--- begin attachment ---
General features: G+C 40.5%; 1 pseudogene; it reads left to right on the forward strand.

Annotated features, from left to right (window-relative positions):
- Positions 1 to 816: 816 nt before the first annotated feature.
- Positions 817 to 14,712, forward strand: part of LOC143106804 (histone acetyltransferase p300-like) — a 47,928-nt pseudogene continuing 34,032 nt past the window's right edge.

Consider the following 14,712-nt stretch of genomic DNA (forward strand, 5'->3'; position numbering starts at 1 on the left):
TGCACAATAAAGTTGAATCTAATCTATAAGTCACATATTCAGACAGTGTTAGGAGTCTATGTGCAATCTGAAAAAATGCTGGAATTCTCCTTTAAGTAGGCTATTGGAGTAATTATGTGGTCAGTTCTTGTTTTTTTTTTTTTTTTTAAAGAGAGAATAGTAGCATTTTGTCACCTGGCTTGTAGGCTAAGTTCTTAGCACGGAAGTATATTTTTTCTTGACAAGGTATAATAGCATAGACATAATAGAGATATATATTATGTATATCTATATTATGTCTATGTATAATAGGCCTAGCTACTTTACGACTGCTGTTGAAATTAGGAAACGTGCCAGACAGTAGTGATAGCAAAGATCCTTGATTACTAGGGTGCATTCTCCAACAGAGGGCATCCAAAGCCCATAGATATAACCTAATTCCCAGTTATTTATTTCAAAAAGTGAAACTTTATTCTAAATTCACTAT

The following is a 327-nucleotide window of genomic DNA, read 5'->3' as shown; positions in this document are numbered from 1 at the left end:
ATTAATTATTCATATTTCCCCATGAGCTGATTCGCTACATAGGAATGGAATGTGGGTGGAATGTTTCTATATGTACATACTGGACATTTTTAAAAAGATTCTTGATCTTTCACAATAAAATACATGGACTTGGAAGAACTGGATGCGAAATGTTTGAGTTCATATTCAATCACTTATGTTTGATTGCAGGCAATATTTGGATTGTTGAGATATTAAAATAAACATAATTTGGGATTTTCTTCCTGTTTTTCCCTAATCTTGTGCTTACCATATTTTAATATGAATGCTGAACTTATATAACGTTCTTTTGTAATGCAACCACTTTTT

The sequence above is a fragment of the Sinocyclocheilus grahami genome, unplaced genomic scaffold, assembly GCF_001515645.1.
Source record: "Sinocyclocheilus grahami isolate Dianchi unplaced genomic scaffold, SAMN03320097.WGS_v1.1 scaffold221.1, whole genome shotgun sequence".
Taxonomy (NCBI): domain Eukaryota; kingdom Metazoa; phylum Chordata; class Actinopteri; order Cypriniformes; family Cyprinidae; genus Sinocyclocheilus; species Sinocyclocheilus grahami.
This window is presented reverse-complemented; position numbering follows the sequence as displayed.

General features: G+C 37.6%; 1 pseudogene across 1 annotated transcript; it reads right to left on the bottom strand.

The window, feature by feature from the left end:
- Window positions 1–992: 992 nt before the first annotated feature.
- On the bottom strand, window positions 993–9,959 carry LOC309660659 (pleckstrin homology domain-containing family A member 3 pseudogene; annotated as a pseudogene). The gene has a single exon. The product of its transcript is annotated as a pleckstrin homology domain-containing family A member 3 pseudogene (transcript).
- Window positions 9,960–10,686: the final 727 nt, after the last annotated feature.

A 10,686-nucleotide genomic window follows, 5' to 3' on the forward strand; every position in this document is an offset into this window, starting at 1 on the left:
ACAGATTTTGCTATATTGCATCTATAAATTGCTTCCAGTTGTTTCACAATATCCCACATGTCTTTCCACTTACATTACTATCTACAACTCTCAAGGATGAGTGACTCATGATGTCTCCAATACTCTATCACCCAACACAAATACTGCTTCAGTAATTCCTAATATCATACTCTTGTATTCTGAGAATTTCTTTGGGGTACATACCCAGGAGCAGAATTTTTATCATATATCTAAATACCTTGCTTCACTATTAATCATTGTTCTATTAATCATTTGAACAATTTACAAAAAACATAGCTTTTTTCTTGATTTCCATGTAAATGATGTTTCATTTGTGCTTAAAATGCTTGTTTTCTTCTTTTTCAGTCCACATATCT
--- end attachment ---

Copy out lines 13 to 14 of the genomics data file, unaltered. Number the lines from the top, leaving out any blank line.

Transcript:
General features: G+C 37.6%; 1 pseudogene across 1 annotated transcript; it reads right to left on the bottom strand.

The window, feature by feature from the left end: